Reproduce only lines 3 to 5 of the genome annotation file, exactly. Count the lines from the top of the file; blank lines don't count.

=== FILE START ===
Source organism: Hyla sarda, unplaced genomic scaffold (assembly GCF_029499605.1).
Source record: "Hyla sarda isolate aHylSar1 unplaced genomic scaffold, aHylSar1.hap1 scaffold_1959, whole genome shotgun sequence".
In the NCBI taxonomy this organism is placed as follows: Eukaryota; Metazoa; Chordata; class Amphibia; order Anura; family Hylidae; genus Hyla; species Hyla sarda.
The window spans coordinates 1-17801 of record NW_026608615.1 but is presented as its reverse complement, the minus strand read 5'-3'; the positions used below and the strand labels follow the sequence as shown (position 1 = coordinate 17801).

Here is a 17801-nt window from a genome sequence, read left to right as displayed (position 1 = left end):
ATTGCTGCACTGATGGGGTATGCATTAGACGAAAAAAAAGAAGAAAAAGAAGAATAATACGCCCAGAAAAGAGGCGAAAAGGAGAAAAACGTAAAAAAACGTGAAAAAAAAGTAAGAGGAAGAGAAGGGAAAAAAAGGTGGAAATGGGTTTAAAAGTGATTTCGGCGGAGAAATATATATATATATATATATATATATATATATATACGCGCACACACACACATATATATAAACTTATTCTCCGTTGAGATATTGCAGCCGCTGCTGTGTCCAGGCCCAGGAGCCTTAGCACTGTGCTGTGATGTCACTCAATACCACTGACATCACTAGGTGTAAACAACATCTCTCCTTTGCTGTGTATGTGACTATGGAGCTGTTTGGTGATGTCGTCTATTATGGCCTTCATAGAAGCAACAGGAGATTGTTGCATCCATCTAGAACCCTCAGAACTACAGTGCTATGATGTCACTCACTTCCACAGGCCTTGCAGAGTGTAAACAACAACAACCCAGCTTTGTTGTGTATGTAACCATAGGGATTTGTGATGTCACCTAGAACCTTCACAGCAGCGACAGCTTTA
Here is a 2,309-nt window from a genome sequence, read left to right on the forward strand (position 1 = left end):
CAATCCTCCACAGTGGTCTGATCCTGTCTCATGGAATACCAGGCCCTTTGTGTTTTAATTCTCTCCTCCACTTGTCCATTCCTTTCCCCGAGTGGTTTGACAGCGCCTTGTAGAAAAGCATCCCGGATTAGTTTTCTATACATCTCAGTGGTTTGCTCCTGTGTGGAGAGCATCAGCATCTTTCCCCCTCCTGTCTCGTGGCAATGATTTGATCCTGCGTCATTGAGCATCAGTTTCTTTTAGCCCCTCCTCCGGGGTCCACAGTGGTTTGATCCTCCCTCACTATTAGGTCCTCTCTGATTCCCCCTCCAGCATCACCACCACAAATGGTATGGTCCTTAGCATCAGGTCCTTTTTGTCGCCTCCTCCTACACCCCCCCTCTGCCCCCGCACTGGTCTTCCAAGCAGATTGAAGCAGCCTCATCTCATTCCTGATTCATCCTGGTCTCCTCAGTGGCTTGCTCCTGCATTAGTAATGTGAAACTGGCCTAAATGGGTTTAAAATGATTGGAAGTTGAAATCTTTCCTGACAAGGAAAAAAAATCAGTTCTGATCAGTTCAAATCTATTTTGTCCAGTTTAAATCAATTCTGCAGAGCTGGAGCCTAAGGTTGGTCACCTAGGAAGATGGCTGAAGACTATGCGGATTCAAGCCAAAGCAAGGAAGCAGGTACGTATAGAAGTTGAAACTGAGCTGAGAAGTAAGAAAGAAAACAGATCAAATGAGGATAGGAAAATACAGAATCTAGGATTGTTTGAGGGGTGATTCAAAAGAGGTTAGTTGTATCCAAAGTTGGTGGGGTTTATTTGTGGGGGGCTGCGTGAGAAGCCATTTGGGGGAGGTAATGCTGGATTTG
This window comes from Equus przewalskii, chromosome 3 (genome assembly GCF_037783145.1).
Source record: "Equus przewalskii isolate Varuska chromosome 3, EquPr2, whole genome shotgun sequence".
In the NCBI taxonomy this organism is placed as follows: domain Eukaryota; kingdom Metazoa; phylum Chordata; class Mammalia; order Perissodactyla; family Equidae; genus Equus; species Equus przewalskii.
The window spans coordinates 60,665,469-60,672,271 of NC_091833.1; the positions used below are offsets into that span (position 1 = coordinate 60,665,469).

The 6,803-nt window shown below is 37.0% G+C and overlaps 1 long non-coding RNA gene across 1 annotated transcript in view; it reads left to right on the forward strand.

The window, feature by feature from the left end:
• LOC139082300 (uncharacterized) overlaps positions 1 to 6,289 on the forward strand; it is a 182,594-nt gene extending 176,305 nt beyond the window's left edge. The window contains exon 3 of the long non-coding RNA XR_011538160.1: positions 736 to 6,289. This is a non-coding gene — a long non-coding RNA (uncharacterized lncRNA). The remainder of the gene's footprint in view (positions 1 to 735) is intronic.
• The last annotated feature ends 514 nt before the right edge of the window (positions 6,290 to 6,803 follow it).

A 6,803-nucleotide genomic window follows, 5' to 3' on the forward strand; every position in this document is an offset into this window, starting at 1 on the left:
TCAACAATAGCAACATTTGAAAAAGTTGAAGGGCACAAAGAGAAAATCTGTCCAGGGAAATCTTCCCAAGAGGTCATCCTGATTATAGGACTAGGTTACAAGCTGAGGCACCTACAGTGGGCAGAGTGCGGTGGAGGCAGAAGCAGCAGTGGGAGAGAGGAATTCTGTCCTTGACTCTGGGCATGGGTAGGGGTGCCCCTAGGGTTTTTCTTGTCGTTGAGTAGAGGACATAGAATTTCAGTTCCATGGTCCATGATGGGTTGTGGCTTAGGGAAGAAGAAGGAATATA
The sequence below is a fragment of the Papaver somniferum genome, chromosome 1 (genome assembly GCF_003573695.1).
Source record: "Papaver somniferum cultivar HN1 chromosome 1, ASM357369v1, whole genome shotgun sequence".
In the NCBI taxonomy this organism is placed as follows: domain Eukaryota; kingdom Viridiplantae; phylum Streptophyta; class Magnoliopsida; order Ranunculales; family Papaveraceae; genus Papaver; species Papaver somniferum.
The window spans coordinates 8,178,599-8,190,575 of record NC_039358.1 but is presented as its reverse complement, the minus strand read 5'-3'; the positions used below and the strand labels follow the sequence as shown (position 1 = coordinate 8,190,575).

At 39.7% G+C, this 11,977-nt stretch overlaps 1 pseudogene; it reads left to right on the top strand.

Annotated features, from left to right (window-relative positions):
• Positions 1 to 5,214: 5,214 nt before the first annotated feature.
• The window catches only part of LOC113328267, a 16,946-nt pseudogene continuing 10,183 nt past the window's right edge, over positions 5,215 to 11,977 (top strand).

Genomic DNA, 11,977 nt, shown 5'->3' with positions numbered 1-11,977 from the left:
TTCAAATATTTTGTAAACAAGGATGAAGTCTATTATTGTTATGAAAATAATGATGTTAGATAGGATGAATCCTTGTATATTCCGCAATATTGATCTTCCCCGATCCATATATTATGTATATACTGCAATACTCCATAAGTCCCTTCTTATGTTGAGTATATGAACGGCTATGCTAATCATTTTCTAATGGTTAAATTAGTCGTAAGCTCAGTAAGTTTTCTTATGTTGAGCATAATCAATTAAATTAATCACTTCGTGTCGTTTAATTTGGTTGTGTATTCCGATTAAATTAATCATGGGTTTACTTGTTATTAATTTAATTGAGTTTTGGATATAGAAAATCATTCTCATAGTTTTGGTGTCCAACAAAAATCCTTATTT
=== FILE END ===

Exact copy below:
In the NCBI taxonomy this organism is placed as follows: Eukaryota; Metazoa; Chordata; class Amphibia; order Anura; family Hylidae; genus Hyla; species Hyla sarda.
The window spans coordinates 1-17801 of record NW_026608615.1 but is presented as its reverse complement, the minus strand read 5'-3'; the positions used below and the strand labels follow the sequence as shown (position 1 = coordinate 17801).

Here is a 17801-nt window from a genome sequence, read left to right as displayed (position 1 = left end):